Teenagers are a lot of things… ambitious, creative, energetic, optimistic…

Unfortunately, they are also opinionated, sassy and reckless.  Yes, reckless.  They have the notion that they are indestructible.  It’s nothing new.  When I was a teenager, my parents found out that my brothers and I were driving a bit too fast on the county road to our house.  You know, straight away… nobody else in sight… foot to the floorboard.  Well, they decided it was a good time for us to read a clipping (Please God, I’m only 17) they had from one of the advice columnists in the newspaper.  They hung it on the fridge and I still remember that day, all these years later.  I also vividly remember that clipping.

My daughters aren’t teenagers yet (thank goodness) but my good friend and contributing author Trish, has a daughter who is now 20.  She waited to get her driver’s license until last year.  Why?  That’s another story, entirely.  Suffice to say, she didn’t get it when she turned 16 and now I’m glad that she didn’t.

You see, Marcy has had glasses since 8th grade.  But honestly, you wouldn’t know it.  She doesn’t like how she looks in them and opts to see the world all blurry than be seen in glasses.  I totally get that “I hate these glasses” feeling because I was a glasses-wearing teenager once, too.  And yes, they looked horrible on me and I looked like a dork.  But I wore them until the day I got contacts.  A blurry world, for me, was worse than glasses.

Unfortunately, Marcy doesn’t see it that way and she doesn’t own contacts. So when I see her now behind the wheel – sans glasses – I kind of freak.  Of course, I’m not a shy one about it and we joke that I’m her second mom.  She’s gotten an earful more than once about driving blind. Safety before appearance.  Please!

Thankfully, as part of a Bausch + Lomb campaign through Mom Central Consulting, Marcy is soon to be decked out in contacts of her own. Her mom has perfect vision and has never been able to have discussions with her about it. And she certainly cannot relate to the self-esteem differences between wearing glasses vs contacts.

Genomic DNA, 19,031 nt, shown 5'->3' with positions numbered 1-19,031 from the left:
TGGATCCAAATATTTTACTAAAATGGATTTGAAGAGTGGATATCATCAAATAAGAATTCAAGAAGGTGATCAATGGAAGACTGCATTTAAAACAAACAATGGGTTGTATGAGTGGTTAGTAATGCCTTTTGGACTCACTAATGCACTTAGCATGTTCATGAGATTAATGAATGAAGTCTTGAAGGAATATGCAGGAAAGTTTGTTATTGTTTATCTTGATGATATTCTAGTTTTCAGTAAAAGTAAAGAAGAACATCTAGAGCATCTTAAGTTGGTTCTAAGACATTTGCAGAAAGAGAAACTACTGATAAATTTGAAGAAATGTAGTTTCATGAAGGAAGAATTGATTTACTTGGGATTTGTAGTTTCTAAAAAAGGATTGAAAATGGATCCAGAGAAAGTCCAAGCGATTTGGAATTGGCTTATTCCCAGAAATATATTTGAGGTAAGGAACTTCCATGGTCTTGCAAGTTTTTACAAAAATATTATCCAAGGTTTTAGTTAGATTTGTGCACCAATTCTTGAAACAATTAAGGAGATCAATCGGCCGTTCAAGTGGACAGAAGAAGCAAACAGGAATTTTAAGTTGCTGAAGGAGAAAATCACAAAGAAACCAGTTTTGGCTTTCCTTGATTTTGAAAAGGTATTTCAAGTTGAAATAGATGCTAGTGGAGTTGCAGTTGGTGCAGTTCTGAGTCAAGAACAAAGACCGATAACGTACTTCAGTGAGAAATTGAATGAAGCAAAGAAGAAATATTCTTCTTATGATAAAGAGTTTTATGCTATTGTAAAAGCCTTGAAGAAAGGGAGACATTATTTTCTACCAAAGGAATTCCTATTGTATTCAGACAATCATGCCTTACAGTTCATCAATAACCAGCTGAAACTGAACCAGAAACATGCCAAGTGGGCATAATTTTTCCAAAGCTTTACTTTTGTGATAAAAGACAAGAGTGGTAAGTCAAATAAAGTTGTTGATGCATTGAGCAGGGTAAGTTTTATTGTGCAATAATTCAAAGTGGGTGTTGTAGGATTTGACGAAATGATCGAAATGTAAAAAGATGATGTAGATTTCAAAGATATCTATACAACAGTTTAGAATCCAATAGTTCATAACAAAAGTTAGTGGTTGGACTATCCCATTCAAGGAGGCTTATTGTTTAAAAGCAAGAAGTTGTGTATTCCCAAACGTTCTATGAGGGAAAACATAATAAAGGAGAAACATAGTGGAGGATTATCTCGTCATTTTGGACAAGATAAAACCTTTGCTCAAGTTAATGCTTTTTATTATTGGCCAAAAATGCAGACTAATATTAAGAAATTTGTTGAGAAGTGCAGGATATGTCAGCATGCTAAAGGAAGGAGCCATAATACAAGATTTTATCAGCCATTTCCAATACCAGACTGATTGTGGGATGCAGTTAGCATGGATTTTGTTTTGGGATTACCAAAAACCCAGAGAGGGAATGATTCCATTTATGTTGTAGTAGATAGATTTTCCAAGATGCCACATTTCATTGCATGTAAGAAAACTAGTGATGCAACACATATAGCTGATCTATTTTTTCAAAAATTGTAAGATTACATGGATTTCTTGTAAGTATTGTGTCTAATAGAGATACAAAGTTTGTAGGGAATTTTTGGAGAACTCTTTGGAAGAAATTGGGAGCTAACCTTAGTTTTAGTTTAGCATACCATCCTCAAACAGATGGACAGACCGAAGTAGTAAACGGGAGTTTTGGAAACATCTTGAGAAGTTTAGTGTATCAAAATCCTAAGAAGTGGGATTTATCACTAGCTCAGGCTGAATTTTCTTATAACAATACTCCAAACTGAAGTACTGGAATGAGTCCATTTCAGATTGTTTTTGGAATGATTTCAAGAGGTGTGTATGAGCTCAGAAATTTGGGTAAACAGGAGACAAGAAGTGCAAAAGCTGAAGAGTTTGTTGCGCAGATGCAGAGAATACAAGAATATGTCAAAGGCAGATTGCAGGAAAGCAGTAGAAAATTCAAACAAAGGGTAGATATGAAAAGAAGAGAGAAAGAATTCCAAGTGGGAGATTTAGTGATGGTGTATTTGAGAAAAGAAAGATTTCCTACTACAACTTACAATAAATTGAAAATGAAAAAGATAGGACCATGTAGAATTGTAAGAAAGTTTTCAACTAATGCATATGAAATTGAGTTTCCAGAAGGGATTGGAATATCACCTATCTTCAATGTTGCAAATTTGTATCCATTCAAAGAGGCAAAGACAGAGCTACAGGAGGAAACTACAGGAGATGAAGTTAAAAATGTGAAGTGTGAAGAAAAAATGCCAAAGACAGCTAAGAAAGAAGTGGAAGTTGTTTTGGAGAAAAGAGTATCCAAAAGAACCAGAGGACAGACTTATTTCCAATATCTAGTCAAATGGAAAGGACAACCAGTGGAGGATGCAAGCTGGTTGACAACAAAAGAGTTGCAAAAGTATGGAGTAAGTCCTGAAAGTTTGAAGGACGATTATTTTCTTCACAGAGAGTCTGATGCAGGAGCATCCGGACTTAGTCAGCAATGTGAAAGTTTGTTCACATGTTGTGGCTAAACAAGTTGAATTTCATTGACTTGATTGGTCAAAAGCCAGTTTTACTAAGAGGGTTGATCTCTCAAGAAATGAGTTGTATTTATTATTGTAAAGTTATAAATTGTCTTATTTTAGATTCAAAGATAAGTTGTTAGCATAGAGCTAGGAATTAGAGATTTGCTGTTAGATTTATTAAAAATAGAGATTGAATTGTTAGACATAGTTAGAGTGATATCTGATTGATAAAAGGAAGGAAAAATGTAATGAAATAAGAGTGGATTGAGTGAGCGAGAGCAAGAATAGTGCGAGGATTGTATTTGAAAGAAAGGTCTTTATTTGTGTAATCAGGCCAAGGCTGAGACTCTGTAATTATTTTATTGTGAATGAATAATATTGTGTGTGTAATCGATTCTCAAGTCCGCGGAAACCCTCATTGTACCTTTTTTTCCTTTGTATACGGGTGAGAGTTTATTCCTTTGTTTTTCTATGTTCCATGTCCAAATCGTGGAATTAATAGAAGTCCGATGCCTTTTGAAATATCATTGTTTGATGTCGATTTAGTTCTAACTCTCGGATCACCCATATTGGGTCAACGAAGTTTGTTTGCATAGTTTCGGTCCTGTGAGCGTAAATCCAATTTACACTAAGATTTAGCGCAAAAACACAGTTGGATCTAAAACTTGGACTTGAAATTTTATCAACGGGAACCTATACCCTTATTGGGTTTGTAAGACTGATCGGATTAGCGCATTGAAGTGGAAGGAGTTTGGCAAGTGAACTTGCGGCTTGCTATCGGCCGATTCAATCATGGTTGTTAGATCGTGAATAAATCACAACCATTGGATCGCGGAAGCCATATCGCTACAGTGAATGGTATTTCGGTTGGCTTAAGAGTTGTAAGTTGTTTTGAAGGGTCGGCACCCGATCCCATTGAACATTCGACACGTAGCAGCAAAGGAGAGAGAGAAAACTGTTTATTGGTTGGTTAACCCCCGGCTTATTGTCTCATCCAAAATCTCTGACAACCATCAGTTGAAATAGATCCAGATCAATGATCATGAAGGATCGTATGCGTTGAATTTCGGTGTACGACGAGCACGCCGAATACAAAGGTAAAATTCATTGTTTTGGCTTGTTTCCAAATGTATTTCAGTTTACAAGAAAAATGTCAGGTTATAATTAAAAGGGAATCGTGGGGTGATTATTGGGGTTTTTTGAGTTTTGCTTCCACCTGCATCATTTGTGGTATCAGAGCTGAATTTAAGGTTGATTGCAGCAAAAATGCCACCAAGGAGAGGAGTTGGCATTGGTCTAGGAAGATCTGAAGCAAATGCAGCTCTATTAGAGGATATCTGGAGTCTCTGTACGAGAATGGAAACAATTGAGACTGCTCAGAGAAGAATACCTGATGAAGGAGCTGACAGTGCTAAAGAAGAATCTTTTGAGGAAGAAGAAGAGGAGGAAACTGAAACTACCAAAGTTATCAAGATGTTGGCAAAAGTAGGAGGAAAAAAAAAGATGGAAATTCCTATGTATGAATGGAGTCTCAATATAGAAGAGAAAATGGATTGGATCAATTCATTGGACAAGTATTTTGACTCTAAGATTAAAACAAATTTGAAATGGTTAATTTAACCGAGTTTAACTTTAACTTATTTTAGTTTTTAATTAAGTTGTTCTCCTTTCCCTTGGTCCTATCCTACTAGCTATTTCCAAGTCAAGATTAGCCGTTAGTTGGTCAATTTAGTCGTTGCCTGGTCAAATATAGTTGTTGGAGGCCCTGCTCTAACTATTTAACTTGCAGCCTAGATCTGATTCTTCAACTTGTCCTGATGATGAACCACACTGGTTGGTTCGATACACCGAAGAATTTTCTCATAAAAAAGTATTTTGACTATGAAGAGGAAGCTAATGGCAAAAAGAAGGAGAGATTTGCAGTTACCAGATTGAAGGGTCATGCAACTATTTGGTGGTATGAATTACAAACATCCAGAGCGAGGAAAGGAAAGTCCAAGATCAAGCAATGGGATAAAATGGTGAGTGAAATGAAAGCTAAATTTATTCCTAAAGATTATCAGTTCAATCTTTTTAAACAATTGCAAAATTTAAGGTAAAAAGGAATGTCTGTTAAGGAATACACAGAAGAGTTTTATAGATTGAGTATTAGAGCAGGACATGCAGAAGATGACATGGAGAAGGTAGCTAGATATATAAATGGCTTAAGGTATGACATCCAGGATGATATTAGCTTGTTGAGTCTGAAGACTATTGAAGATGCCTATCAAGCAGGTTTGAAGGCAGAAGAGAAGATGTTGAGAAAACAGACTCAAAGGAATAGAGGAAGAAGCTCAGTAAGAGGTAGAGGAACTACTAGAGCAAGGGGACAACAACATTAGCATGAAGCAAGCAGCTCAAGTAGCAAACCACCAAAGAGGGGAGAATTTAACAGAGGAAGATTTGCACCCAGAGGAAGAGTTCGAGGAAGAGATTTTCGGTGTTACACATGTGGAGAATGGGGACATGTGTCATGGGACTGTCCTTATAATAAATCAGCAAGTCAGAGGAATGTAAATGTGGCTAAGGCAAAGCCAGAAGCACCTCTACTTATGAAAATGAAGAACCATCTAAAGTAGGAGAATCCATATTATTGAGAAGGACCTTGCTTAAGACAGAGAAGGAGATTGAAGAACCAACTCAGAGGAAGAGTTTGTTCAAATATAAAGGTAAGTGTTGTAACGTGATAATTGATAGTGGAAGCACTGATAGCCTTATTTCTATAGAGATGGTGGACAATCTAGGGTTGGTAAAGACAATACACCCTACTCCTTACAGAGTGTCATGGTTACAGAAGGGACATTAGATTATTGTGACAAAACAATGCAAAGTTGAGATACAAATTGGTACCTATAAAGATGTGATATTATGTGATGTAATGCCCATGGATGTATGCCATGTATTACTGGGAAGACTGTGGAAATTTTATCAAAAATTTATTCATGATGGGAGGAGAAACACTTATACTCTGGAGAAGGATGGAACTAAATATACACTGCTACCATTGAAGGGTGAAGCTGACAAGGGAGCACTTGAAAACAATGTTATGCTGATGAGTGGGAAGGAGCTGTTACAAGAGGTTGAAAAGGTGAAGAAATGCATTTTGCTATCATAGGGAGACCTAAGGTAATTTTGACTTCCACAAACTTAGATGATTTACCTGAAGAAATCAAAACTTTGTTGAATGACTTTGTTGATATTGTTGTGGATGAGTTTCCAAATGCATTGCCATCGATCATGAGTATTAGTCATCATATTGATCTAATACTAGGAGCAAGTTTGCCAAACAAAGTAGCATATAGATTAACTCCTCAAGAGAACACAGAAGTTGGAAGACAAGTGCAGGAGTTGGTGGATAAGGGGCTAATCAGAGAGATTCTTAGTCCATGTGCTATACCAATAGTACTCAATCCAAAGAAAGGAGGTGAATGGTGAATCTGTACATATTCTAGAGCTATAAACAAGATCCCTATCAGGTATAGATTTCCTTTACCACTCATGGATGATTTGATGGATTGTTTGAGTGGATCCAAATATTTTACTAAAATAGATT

So DH and I (who both have worn contacts since our teens), sat down with Marcy to go through some pros and cons. We explained that when you wear contact lenses, you need to respect your eyes. Wash your hands before putting your contacts in, change them as recommended by the doctor and store them properly. There were also things that we felt it important for her to know. For example, there are a lot of different types of contacts with various time-ranges. She may have a friend that sleeps with the contacts in while another disposes of them only every few months or a year. When she gets her contacts, she needs to be aware of the limitations and expectations of her lenses.  If her eyes start to bother her, she needs to take the contacts out.

Daily contacts are a little more expensive but they are also a lot less hassle. Longer-wear contacts are cheaper but if you rip one or lose one, you’re replacing it before you planned. DH has contacts that he changes every month; mine, every two months. But the campaign was to introduce her to Soflens daily disposables, which I think are perfect for a teenager. Yes, the individual price is higher, but the advantages offset the price, making it a pretty even playing field.  Knowing your child and their level of activity, responsibility and comfort will help determine the best contacts for them.  For Marcy, we think the daily disposables will be perfect.

We’re looking forward to watching her drive down the street – sans glasses – and having the comfort of knowing she isn’t driving blind.

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